AMP, headquartered in Falls Church, Virginia, is currently under investigation by Virginia Attorney General Jason Miyares for allegedly soliciting contributions in the commonwealth without first having registered with the commissioner of the Virginia Department of Agriculture and Consumer Services. 

Miyares also announced in November that he is investigating allegations the group may have used funds raised for illegal purposes under state law, including benefiting or providing support to terrorist organizations.

Earlier this month, a major U.S. and global law firm, Greenberg Traurig, filed a federal lawsuit representing nine survivors of the Oct. 7 terrorist attacks on southern Israel, arguing that NSJP and AMP are working in the United States “as collaborators and propagandists for Hamas.” 

Through NSJP, AJP Educational Foundation Inc. – also known as AMP – allegedly “uses propaganda to intimidate, convince, and recruit uninformed, misguided, and impressionable college students to serve as foot soldiers for Hamas on campus and beyond,” according to the lawsuit filed in the U.S. District Court for the Eastern Division of Virginia, Alexandria Division.

The litigation alleges AMP “serves as Hamas’s propaganda division in the United States” and “was founded from the ashes of disbanded organizations created by senior Hamas officials after those organizations and related individuals were found criminally and civilly liable for providing material support to Hamas and other affiliated terrorist groups.”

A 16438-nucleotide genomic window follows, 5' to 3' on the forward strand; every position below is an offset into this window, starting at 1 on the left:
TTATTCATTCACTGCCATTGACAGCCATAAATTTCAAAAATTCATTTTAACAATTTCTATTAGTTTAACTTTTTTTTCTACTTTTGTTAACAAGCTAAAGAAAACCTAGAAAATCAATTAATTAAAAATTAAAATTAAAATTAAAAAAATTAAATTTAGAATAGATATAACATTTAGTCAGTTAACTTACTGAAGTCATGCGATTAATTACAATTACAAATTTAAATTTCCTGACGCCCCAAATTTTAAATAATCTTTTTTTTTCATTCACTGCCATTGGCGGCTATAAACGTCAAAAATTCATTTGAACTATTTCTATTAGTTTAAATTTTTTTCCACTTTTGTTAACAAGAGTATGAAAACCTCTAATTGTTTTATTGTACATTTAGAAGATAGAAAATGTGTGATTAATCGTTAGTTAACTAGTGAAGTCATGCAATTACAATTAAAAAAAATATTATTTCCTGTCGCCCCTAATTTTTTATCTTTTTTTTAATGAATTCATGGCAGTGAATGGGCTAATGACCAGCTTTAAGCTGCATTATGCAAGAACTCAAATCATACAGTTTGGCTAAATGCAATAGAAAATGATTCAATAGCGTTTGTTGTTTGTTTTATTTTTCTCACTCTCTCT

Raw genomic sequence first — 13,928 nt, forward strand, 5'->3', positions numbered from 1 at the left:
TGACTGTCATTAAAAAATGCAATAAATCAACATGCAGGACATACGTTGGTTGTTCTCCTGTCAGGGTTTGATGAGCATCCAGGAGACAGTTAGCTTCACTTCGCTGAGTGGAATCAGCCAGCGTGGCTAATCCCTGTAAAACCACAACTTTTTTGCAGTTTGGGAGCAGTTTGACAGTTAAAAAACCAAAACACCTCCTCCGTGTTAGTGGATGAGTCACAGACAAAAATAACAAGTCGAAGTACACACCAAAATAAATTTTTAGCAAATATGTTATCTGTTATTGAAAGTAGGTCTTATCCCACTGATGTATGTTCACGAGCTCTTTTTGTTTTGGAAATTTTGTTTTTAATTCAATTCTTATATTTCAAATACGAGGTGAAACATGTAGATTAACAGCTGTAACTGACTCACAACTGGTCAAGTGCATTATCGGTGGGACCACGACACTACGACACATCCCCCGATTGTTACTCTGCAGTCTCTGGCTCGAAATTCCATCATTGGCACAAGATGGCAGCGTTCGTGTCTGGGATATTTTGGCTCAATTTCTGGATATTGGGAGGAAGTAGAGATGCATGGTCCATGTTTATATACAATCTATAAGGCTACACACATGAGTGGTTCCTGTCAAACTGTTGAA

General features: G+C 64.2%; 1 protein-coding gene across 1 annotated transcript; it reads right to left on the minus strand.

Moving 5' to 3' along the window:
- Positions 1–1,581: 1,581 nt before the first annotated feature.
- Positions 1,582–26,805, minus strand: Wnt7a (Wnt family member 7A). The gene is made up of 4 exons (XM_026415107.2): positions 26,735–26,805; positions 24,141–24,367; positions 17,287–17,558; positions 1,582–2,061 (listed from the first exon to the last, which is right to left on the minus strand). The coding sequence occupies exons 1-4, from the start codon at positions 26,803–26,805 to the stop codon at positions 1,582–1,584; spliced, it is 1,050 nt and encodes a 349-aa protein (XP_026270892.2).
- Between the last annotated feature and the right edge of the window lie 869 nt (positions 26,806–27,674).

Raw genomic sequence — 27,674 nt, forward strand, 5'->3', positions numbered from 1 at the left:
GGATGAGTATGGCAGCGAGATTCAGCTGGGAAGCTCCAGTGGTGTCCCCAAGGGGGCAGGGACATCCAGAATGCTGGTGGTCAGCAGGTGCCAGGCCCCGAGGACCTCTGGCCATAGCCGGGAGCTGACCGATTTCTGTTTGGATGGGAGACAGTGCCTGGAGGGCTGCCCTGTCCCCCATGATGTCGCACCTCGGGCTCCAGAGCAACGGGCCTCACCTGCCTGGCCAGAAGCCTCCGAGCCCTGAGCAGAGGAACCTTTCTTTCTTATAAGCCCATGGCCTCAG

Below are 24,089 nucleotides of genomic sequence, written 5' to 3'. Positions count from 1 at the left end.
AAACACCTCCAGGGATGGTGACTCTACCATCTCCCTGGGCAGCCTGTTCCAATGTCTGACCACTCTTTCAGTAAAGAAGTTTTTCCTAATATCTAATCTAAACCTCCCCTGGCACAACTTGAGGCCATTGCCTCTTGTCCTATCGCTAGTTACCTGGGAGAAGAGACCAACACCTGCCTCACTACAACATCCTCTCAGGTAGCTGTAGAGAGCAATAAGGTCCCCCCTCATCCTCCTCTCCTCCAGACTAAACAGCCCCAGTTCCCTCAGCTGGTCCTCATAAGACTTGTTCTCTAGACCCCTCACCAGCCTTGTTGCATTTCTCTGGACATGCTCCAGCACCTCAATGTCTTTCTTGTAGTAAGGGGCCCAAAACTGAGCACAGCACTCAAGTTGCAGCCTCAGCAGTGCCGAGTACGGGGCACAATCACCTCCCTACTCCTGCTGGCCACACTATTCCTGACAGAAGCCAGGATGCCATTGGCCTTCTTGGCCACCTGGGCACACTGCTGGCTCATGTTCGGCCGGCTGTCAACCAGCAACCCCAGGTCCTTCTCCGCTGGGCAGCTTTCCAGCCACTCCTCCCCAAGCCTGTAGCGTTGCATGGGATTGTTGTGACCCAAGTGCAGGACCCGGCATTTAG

AMP’s co-founder and current chairman, Hatem Bazian, founded the first SJP chapter as a professor at the University of California at Berkeley, the lawsuit notes.

In an email to Fox News Digital, a representative for AMP said it does not support the bill “due to the inherent flaws in the proposed bill.”

The proposed legislation “grant[s] the Secretary of the Treasury broad discretionary powers to terminate the tax-exempt status of nonprofit organizations based solely on a subjective declaration that they are ‘terrorist supporting organizations,'” the representative said. 

The representative also said AMP utilizes donations “completely within the United States to support its mission of educating American Muslims and the American public on the rich history and culture of Palestine.”